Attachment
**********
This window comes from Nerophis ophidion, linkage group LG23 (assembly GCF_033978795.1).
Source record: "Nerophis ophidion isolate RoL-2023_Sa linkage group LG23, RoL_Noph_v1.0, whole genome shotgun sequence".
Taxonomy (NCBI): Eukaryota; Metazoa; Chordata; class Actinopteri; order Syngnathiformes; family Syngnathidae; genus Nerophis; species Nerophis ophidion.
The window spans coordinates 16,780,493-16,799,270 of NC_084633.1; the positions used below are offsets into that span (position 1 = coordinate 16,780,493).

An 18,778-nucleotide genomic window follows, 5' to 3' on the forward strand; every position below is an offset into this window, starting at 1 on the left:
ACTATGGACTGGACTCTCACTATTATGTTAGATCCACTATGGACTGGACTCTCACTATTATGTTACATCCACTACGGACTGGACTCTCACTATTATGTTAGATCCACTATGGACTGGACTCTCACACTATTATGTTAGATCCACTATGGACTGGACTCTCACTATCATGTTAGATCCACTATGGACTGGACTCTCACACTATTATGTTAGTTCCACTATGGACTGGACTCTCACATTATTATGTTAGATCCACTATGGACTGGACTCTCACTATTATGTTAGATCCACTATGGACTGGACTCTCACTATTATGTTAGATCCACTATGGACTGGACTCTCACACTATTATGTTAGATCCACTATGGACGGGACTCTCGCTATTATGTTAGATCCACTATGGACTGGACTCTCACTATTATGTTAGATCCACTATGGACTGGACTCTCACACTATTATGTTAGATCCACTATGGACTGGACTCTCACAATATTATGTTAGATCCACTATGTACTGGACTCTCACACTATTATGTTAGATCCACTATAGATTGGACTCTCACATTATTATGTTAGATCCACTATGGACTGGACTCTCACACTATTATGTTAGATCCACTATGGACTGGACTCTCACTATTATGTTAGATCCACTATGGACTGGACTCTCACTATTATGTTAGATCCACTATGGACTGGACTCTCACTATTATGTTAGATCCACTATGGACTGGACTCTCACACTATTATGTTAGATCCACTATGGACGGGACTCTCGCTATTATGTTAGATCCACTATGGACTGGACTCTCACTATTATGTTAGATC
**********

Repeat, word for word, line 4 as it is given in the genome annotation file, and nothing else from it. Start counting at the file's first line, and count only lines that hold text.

The window spans coordinates 16,780,493-16,799,270 of NC_084633.1; the positions used below are offsets into that span (position 1 = coordinate 16,780,493).